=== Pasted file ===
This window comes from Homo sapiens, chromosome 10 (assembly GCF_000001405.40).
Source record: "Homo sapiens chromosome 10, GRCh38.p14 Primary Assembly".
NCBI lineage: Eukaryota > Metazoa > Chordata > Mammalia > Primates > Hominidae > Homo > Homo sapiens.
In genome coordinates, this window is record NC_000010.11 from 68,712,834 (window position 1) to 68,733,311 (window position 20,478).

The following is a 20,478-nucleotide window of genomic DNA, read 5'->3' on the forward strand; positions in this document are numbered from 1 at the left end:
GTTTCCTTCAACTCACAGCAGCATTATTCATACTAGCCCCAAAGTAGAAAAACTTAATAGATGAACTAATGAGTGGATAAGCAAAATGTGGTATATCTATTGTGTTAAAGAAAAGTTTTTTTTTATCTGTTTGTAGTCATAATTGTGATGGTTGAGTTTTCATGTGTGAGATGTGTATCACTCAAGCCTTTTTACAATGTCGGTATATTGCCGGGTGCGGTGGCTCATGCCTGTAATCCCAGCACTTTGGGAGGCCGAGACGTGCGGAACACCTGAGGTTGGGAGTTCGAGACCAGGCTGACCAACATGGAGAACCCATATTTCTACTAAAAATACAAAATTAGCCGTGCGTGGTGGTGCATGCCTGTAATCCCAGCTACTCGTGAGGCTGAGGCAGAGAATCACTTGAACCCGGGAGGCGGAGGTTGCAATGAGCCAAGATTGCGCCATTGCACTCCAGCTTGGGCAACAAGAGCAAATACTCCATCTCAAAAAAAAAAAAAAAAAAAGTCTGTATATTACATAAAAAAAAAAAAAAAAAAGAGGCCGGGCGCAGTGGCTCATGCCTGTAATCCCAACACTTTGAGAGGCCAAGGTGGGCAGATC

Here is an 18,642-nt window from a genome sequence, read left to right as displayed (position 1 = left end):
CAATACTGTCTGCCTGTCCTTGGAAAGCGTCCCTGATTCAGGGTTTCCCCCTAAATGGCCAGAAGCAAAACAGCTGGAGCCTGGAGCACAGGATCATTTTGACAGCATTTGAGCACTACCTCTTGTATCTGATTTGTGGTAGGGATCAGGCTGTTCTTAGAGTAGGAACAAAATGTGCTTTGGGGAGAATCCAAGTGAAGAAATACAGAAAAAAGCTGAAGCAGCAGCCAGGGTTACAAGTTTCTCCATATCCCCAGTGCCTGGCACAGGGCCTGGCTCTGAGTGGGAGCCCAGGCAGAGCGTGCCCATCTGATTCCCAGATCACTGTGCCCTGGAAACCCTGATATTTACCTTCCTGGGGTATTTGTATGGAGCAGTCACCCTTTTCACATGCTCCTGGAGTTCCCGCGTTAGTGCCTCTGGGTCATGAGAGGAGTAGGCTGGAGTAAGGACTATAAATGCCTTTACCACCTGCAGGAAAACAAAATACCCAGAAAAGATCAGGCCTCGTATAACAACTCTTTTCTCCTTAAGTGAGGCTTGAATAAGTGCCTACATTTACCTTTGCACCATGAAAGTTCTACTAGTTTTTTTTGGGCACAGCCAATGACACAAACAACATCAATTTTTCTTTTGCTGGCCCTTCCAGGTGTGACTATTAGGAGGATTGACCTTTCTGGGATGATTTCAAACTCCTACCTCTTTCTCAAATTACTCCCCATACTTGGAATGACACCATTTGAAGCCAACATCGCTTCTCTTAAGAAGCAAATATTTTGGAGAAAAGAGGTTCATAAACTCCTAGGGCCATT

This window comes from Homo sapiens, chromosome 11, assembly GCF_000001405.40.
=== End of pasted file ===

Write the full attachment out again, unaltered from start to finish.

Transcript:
This window comes from Homo sapiens, chromosome 10 (assembly GCF_000001405.40).
Source record: "Homo sapiens chromosome 10, GRCh38.p14 Primary Assembly".
NCBI lineage: Eukaryota > Metazoa > Chordata > Mammalia > Primates > Hominidae > Homo > Homo sapiens.
In genome coordinates, this window is record NC_000010.11 from 68,712,834 (window position 1) to 68,733,311 (window position 20,478).

The following is a 20,478-nucleotide window of genomic DNA, read 5'->3' on the forward strand; positions in this document are numbered from 1 at the left end:
GTTTCCTTCAACTCACAGCAGCATTATTCATACTAGCCCCAAAGTAGAAAAACTTAATAGATGAACTAATGAGTGGATAAGCAAAATGTGGTATATCTATTGTGTTAAAGAAAAGTTTTTTTTTATCTGTTTGTAGTCATAATTGTGATGGTTGAGTTTTCATGTGTGAGATGTGTATCACTCAAGCCTTTTTACAATGTCGGTATATTGCCGGGTGCGGTGGCTCATGCCTGTAATCCCAGCACTTTGGGAGGCCGAGACGTGCGGAACACCTGAGGTTGGGAGTTCGAGACCAGGCTGACCAACATGGAGAACCCATATTTCTACTAAAAATACAAAATTAGCCGTGCGTGGTGGTGCATGCCTGTAATCCCAGCTACTCGTGAGGCTGAGGCAGAGAATCACTTGAACCCGGGAGGCGGAGGTTGCAATGAGCCAAGATTGCGCCATTGCACTCCAGCTTGGGCAACAAGAGCAAATACTCCATCTCAAAAAAAAAAAAAAAAAAAGTCTGTATATTACATAAAAAAAAAAAAAAAAAAGAGGCCGGGCGCAGTGGCTCATGCCTGTAATCCCAACACTTTGAGAGGCCAAGGTGGGCAGATC

Here is an 18,642-nt window from a genome sequence, read left to right as displayed (position 1 = left end):
CAATACTGTCTGCCTGTCCTTGGAAAGCGTCCCTGATTCAGGGTTTCCCCCTAAATGGCCAGAAGCAAAACAGCTGGAGCCTGGAGCACAGGATCATTTTGACAGCATTTGAGCACTACCTCTTGTATCTGATTTGTGGTAGGGATCAGGCTGTTCTTAGAGTAGGAACAAAATGTGCTTTGGGGAGAATCCAAGTGAAGAAATACAGAAAAAAGCTGAAGCAGCAGCCAGGGTTACAAGTTTCTCCATATCCCCAGTGCCTGGCACAGGGCCTGGCTCTGAGTGGGAGCCCAGGCAGAGCGTGCCCATCTGATTCCCAGATCACTGTGCCCTGGAAACCCTGATATTTACCTTCCTGGGGTATTTGTATGGAGCAGTCACCCTTTTCACATGCTCCTGGAGTTCCCGCGTTAGTGCCTCTGGGTCATGAGAGGAGTAGGCTGGAGTAAGGACTATAAATGCCTTTACCACCTGCAGGAAAACAAAATACCCAGAAAAGATCAGGCCTCGTATAACAACTCTTTTCTCCTTAAGTGAGGCTTGAATAAGTGCCTACATTTACCTTTGCACCATGAAAGTTCTACTAGTTTTTTTTGGGCACAGCCAATGACACAAACAACATCAATTTTTCTTTTGCTGGCCCTTCCAGGTGTGACTATTAGGAGGATTGACCTTTCTGGGATGATTTCAAACTCCTACCTCTTTCTCAAATTACTCCCCATACTTGGAATGACACCATTTGAAGCCAACATCGCTTCTCTTAAGAAGCAAATATTTTGGAGAAAAGAGGTTCATAAACTCCTAGGGCCATT

This window comes from Homo sapiens, chromosome 11, assembly GCF_000001405.40.